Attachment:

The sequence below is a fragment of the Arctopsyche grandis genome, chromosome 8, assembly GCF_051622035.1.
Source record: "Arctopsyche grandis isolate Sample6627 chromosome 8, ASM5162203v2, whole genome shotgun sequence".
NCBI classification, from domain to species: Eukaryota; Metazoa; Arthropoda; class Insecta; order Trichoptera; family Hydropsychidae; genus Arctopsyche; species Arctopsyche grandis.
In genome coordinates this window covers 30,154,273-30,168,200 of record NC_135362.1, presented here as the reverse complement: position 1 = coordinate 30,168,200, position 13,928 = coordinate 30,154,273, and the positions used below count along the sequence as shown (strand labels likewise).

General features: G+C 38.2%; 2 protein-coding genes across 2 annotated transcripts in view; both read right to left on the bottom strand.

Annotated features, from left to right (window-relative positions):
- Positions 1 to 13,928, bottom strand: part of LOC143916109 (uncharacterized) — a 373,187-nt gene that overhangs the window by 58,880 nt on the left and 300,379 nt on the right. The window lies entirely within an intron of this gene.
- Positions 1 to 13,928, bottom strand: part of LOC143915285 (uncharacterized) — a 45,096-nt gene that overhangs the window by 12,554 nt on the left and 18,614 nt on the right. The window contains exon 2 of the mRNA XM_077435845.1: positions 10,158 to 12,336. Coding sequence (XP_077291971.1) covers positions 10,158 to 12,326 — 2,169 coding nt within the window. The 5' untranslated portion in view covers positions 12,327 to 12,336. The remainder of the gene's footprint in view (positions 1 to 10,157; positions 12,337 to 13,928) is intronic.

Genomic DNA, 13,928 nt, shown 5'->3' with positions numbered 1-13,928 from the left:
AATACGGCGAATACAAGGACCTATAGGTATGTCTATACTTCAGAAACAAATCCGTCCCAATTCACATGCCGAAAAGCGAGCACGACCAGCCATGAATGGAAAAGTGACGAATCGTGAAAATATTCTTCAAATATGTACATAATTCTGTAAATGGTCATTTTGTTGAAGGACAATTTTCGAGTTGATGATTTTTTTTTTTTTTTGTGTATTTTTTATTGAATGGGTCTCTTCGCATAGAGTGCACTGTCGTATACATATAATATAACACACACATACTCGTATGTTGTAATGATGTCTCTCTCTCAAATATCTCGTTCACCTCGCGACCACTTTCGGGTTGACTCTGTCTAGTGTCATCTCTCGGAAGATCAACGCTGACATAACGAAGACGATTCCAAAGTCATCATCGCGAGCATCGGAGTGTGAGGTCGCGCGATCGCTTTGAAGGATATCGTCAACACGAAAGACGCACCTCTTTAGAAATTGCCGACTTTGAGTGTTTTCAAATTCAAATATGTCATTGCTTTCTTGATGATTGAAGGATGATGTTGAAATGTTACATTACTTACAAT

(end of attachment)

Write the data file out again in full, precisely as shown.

The sequence below is a fragment of the Arctopsyche grandis genome, chromosome 8, assembly GCF_051622035.1.
Source record: "Arctopsyche grandis isolate Sample6627 chromosome 8, ASM5162203v2, whole genome shotgun sequence".
NCBI classification, from domain to species: Eukaryota; Metazoa; Arthropoda; class Insecta; order Trichoptera; family Hydropsychidae; genus Arctopsyche; species Arctopsyche grandis.
In genome coordinates this window covers 30,154,273-30,168,200 of record NC_135362.1, presented here as the reverse complement: position 1 = coordinate 30,168,200, position 13,928 = coordinate 30,154,273, and the positions used below count along the sequence as shown (strand labels likewise).

General features: G+C 38.2%; 2 protein-coding genes across 2 annotated transcripts in view; both read right to left on the bottom strand.

Annotated features, from left to right (window-relative positions):
- Positions 1 to 13,928, bottom strand: part of LOC143916109 (uncharacterized) — a 373,187-nt gene that overhangs the window by 58,880 nt on the left and 300,379 nt on the right. The window lies entirely within an intron of this gene.
- Positions 1 to 13,928, bottom strand: part of LOC143915285 (uncharacterized) — a 45,096-nt gene that overhangs the window by 12,554 nt on the left and 18,614 nt on the right. The window contains exon 2 of the mRNA XM_077435845.1: positions 10,158 to 12,336. Coding sequence (XP_077291971.1) covers positions 10,158 to 12,326 — 2,169 coding nt within the window. The 5' untranslated portion in view covers positions 12,327 to 12,336. The remainder of the gene's footprint in view (positions 1 to 10,157; positions 12,337 to 13,928) is intronic.

Genomic DNA, 13,928 nt, shown 5'->3' with positions numbered 1-13,928 from the left:
AATACGGCGAATACAAGGACCTATAGGTATGTCTATACTTCAGAAACAAATCCGTCCCAATTCACATGCCGAAAAGCGAGCACGACCAGCCATGAATGGAAAAGTGACGAATCGTGAAAATATTCTTCAAATATGTACATAATTCTGTAAATGGTCATTTTGTTGAAGGACAATTTTCGAGTTGATGATTTTTTTTTTTTTTTGTGTATTTTTTATTGAATGGGTCTCTTCGCATAGAGTGCACTGTCGTATACATATAATATAACACACACATACTCGTATGTTGTAATGATGTCTCTCTCTCAAATATCTCGTTCACCTCGCGACCACTTTCGGGTTGACTCTGTCTAGTGTCATCTCTCGGAAGATCAACGCTGACATAACGAAGACGATTCCAAAGTCATCATCGCGAGCATCGGAGTGTGAGGTCGCGCGATCGCTTTGAAGGATATCGTCAACACGAAAGACGCACCTCTTTAGAAATTGCCGACTTTGAGTGTTTTCAAATTCAAATATGTCATTGCTTTCTTGATGATTGAAGGATGATGTTGAAATGTTACATTACTTACAAT